War and Its Discontents

Of late, sundry elevated Neo-Conservatives have been facing up to the implications of their demands on History’s Muse. In passing, I note that for a movement said, "not to exist," they have been all over the place with their latest cogitations. Have their recent cogitations led them to draw back from their program of world empire and universal philanthropy-by-cruise-missile? No indeed.

No, instead of any rethinking, their present ratiocinative trajectory has driven them to look at what "we" might have on our hands, once all the famous future victories roll in. Mind you, they assure us once a day that all will go well – smashingly, old chap – we shall pulverize, level, and conquer (and the Devil take the hindmost, I guess). They are great prospective levellers.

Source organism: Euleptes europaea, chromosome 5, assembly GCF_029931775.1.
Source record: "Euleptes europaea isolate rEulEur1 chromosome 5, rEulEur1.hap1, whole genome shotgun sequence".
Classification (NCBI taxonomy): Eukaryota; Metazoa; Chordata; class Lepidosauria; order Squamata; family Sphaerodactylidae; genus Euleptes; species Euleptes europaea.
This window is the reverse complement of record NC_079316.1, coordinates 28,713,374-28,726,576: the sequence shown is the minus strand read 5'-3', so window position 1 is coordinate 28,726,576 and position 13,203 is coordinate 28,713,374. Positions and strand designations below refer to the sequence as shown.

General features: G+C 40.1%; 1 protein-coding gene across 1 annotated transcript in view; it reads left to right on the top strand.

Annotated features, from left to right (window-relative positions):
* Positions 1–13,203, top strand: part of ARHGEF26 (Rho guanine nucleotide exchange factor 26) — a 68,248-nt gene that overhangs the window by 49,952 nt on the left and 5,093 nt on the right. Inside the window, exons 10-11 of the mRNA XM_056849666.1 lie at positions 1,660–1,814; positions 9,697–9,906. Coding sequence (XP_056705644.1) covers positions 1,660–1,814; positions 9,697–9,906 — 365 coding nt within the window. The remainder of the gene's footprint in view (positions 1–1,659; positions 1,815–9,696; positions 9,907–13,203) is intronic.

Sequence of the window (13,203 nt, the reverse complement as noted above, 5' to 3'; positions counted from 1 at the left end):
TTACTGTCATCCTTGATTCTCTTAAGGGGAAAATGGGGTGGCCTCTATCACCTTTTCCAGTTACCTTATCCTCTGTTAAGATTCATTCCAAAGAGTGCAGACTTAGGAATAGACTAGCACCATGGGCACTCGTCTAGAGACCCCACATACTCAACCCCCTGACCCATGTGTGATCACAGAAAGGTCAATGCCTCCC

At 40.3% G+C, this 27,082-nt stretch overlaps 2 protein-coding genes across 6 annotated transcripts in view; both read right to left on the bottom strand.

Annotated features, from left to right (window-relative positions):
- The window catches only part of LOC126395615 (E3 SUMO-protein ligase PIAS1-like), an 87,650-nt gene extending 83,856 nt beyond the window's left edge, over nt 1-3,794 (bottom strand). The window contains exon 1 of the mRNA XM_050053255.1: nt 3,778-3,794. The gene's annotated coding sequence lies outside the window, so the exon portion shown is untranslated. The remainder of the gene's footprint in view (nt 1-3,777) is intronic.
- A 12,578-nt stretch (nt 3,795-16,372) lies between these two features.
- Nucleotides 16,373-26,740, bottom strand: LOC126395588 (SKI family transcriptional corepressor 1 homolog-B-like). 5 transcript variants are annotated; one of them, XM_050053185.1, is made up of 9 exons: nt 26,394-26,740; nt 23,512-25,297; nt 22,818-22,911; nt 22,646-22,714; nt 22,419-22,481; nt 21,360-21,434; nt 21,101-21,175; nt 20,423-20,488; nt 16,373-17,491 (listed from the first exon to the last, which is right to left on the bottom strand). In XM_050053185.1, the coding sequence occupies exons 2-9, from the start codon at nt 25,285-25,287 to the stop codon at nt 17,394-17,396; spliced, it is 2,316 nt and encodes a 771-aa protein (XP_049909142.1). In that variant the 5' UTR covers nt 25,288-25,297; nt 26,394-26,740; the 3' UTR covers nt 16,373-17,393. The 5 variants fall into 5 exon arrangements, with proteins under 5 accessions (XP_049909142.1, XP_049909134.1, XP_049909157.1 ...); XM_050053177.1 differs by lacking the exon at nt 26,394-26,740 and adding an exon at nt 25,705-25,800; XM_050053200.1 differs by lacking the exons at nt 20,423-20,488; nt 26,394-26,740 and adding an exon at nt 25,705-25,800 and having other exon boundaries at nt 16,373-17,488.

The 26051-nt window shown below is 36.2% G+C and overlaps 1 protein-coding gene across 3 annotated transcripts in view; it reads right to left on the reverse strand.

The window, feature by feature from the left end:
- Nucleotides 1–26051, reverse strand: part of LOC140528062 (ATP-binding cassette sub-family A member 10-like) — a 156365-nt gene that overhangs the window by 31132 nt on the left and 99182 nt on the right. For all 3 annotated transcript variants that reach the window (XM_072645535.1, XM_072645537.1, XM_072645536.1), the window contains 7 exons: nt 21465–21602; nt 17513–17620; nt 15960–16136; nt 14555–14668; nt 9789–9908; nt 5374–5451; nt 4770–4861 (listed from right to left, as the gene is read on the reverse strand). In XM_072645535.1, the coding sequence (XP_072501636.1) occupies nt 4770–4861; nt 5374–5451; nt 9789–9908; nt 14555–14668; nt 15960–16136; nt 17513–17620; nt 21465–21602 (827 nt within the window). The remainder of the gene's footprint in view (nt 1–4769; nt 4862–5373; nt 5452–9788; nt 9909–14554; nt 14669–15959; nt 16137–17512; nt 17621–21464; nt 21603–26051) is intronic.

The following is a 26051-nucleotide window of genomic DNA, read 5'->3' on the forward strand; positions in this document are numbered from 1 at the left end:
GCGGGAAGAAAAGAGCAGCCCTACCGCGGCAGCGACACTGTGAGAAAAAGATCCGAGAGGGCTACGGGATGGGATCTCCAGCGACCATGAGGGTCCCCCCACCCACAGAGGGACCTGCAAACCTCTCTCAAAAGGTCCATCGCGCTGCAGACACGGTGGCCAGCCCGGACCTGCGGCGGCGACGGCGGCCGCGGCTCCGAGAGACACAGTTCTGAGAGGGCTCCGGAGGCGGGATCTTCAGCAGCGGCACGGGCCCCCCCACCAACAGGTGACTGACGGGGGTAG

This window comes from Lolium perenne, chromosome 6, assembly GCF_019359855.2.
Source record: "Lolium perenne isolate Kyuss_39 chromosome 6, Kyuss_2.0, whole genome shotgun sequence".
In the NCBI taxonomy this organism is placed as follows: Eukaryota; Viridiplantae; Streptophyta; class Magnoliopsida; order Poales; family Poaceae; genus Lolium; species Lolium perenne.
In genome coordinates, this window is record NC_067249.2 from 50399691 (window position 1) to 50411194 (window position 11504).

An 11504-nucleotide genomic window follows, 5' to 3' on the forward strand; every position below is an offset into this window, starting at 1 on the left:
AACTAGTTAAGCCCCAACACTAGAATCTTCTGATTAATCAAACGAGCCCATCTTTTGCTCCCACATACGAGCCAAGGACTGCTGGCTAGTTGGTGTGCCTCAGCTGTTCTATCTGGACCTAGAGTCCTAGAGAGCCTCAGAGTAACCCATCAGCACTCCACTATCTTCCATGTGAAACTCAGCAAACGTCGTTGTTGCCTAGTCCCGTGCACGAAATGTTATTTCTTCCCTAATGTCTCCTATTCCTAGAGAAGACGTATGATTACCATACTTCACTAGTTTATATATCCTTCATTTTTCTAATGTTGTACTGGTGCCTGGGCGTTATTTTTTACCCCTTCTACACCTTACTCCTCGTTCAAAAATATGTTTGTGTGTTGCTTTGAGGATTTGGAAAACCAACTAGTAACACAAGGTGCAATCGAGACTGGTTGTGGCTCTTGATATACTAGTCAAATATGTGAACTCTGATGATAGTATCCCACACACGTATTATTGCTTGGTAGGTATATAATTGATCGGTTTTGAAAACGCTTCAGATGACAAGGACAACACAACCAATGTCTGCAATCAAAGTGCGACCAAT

Alas, there is one fly in the ointment of universal democratic "capitalist" reform through warfare. It is this: upon completion of these famous victories, "we" shall have to occupy militarily "one, two, three, many Vietnams" – oh, I’m sorry, one, two, three, many… Middle Eastern satrapies. Well, no skin off the Neo-Cons’ noses; they’re up for it. But where, oh where, to get the manpower?


With their expected unerring logic and insane zeal, the Neo-Cons are floating the idea of bringing back one of their favorite institutions: mass conscription; well, maybe not their very favorite, but they’ll ask for it, if it seems at all necessary to their Big Plans. I don’t expect any of them will be caught up in it – I mean the draft, not the mere advocacy of it – any more than they have personally volunteered for the new crusades.